Exclusive: Former Vice President Dick Cheney’s memoir is filled with accounts about the great and wonderful people who agree with him — and the evil buffoons who don’t. But the book offers some unintentional insights into how the American Republic got into today’s mess, writes Robert Parry.
After the 9/11 attacks when many Americans wondered “why do they hate us?” they were fed pabulum by President George W. Bush about them “hating our freedoms,” as a frightened (or complicit) U.S. news media didn’t dare contradict. That has left a confused American people, writes Lawrence Davidson.
Exclusive: The Washington Post now admits that the key role of Islamists in Libya’s uprising “went largely unnoticed” before Muammar Gaddafi was toppled last month. But Robert Parry asks whose fault was that, since it was the Post and other Big Media that were acting more as propagandists for “regime change” than honest brokers.
Holdovers from the Bush administration helped sell President Barack Obama on a “surge” for Afghanistan, arguing that a counterinsurgency strategy could still work. However, two years later, the Taliban continues high-profile attacks almost anywhere in the country, reports Gareth Porter.
Perhaps it was inevitable in America’s self-absorbed culture that the tragedy of 9/11 would be politicized and counter-politicized, forged into a weapon by ideological forces to wield against their enemies in the never-ending “culture wars.” But Michael Winship laments how that process has tarnished the memories and heroism of those who died.
After the 9/11 attacks, many Americans were ready to surrender constitutional liberties for an extra measure of security – and the Bush administration was more than willing to accept that deal. But the Independent Institute’s Ivan Eland says the trade-offs haven’t changed much under President Barack Obama.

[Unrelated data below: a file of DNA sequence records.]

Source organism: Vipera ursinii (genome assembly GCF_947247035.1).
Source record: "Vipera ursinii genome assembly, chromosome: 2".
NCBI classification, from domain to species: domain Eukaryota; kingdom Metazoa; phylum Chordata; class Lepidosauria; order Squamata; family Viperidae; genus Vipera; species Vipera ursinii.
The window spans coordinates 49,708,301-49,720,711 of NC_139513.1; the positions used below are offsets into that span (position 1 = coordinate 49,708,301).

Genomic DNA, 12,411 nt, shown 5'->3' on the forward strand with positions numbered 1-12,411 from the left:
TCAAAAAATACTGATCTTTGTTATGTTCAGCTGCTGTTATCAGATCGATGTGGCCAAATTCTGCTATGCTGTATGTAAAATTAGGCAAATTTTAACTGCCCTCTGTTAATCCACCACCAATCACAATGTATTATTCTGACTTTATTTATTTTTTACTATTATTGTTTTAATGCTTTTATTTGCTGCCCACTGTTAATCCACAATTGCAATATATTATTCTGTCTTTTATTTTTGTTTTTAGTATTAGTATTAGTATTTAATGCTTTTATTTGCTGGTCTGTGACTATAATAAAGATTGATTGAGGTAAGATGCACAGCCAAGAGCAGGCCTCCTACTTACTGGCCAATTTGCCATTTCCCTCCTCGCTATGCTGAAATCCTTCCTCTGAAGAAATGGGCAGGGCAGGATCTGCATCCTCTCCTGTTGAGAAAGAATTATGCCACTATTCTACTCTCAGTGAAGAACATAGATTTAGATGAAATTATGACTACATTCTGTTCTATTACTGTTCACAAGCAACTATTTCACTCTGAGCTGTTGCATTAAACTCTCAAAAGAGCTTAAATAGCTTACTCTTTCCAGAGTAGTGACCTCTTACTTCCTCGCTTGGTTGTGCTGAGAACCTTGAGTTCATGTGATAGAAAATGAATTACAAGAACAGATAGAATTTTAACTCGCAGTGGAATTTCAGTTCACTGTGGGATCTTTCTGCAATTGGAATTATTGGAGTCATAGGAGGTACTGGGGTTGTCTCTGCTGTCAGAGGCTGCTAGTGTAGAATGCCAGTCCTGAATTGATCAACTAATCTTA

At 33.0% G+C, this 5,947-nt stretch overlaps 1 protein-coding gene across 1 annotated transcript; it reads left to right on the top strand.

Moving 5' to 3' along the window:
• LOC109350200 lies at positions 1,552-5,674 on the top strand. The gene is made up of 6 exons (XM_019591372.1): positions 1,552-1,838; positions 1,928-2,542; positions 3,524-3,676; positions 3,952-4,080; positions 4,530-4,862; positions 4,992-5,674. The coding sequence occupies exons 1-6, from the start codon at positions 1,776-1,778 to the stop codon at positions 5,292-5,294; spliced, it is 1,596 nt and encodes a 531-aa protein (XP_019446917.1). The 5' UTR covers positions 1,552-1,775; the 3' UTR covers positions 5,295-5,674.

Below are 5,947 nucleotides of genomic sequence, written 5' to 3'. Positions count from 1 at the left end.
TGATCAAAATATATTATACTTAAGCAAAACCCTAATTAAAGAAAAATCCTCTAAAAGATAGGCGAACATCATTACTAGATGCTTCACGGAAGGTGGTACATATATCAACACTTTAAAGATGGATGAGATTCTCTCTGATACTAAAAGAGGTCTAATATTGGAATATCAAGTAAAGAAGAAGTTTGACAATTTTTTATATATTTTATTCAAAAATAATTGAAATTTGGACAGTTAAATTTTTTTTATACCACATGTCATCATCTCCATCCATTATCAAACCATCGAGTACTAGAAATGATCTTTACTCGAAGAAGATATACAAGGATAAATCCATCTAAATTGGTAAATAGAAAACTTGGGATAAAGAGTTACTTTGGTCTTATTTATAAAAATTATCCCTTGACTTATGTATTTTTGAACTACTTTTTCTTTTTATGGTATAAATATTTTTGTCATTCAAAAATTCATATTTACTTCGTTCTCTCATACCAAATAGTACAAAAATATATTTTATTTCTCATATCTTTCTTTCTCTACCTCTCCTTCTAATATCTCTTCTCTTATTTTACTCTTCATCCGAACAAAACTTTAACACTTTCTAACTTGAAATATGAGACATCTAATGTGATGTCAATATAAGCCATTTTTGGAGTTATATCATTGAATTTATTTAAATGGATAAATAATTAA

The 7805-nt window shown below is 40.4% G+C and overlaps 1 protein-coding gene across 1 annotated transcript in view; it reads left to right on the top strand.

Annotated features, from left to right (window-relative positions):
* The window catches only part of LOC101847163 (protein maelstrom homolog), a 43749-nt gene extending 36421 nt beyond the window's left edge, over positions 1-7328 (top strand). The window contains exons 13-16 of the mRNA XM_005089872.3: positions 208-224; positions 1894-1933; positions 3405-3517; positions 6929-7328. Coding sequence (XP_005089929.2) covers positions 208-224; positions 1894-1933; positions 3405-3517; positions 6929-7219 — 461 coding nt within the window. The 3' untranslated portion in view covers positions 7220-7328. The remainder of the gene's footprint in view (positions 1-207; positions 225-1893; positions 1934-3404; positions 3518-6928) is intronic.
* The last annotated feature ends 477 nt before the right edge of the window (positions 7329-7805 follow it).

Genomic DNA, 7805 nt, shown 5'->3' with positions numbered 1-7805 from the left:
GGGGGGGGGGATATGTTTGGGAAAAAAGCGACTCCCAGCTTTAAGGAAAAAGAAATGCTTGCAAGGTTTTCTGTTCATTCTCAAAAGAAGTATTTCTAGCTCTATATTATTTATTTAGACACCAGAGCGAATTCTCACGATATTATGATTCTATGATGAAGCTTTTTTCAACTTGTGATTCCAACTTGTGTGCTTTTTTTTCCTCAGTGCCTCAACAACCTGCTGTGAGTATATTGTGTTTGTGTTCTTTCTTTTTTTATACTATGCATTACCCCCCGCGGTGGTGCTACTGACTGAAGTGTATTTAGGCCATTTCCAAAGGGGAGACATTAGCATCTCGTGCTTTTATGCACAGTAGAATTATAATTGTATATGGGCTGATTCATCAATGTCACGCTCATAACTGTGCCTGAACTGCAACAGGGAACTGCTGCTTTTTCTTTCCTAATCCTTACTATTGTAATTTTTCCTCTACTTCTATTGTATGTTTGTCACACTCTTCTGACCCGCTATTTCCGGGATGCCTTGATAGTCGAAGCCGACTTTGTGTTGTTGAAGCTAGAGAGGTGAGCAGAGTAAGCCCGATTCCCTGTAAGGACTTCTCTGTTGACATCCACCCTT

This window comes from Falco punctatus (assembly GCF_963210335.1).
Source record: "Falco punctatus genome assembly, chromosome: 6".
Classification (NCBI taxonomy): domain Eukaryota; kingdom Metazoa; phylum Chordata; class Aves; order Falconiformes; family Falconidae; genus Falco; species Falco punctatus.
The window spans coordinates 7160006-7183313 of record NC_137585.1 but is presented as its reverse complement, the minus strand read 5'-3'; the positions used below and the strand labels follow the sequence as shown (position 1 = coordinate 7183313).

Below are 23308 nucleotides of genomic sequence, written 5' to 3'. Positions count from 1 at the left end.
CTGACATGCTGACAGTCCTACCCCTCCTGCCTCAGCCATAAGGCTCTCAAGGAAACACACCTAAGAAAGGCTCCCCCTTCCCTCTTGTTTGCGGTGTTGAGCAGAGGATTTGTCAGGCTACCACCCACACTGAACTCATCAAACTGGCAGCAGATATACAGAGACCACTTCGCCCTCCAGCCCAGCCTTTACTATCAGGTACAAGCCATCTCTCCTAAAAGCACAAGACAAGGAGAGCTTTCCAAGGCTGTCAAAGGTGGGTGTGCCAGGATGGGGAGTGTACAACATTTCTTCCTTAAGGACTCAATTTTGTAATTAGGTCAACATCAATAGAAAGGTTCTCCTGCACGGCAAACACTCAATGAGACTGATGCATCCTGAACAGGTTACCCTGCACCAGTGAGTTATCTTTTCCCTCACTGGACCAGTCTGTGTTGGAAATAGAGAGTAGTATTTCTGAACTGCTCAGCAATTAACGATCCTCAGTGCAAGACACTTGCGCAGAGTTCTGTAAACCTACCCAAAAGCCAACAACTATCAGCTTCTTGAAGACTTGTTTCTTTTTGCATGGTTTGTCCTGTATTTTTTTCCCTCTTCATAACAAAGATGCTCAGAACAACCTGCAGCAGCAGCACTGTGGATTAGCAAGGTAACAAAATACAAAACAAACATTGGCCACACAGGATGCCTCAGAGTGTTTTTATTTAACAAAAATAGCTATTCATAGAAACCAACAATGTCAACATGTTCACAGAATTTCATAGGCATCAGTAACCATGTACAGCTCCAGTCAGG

Exclusive: When President George W. Bush took aim at Iraq in 2002-03, the smart career play in the U.S. news media was to jump on the pro-war bandwagon and cheer on propaganda about WMD and other excuses for war. Belatedly, the New York Times’ Bill Keller admits that mistakes were made, writes Robert Parry.
On Sunday, amid tearful remembrances of 9/11, the U.S. news media avoided any serious criticism of how the U.S. government responded to the attacks with 10 years of slaughter that has left hundreds of thousands dead, the vast majority having had nothing to do with al-Qaeda. Gareth Porter looks at the reasons for this oversight.
The terror attacks on Sept. 11, 2001, sent the United States into a 10-year downward spiral, not because of the attacks themselves but because of disastrous political judgments that followed. In recognition of the tenth anniversary, we have compiled six articles by Robert Parry, chronicling this decade of descent, starting just two weeks after 9/11.
Departing political leaders offer two kinds of reflections: self-serving rationalizations by those still protecting their reputations and blunt truth-telling by people who realize they should have done more when they had the chance. Both are galling, though in different ways, as Lawrence Davidson notes.